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Only six right whale calves spotted; one not expected to live

Only six northern right whale calves, one of which has been severely injured and is not expected to live, have been found in Georgia and Florida coastal waters this year, researchers said Tuesday.

"It's been a pretty disappointing year," said Chris Slay, a researcher with the New England Aquarium, which has been studying right whales in Georgia for 10 years.

Researchers had hoped for 10 to 15 cow-calf pairs this year, Slay said. One of the six calves appears to have been struck by a boat and injured so severely it is not expected to survive, he said.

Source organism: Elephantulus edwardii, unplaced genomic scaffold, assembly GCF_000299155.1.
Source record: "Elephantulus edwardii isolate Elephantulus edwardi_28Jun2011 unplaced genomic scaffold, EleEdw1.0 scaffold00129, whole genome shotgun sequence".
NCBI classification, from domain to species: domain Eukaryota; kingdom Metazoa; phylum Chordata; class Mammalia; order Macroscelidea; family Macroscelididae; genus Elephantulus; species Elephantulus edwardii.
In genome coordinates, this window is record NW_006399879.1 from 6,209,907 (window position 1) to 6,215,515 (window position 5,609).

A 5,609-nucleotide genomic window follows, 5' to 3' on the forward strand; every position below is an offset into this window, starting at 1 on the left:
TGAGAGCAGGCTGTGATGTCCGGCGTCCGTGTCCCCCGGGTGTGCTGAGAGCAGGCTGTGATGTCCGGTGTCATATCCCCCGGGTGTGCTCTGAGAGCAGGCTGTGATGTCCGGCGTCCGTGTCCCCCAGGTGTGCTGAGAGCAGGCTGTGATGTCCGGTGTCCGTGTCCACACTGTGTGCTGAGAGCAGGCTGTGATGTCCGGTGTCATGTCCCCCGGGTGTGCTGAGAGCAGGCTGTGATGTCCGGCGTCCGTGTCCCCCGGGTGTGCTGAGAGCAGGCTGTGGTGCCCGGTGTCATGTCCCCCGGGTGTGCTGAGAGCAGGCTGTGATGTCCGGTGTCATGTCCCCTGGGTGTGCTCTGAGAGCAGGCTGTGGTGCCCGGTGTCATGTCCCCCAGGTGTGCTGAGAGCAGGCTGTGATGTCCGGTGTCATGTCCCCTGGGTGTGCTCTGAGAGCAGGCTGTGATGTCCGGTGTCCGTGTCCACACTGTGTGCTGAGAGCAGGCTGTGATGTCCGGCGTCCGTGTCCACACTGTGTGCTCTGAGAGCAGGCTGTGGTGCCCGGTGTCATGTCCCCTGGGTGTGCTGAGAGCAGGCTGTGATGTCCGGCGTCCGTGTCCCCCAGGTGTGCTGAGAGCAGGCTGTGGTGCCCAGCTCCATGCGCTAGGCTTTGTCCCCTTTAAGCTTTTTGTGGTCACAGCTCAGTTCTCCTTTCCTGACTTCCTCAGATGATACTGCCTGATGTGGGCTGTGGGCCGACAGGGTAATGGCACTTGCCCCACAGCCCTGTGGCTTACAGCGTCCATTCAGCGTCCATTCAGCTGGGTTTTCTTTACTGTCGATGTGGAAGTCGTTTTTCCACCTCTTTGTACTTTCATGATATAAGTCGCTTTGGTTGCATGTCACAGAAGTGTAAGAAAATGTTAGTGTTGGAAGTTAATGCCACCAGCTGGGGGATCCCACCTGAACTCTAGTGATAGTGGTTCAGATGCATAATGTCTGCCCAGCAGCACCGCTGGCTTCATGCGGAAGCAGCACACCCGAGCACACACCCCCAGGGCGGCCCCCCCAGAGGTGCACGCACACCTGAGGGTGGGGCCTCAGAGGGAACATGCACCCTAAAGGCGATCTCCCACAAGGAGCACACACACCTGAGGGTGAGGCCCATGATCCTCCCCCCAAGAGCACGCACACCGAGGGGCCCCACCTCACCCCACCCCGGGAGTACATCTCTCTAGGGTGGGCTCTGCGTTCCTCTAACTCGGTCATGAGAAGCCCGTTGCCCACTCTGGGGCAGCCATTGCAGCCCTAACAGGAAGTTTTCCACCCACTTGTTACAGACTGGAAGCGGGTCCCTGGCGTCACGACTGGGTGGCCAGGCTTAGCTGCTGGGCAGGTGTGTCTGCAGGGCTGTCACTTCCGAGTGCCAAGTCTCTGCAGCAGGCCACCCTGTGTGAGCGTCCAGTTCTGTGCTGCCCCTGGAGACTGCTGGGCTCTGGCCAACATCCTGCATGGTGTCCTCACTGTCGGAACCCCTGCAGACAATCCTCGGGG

Last year six calves were born off Georgia and north Florida. One died of apparent natural causes and one was struck by a boat and killed.

Researchers based their prediction for a dozen new calves on birth cycles of the right whales, which are Georgia's state marine mammal and an endangered species. Only 350 are believed to survive.

Right whales give birth every three or four years, Slay said.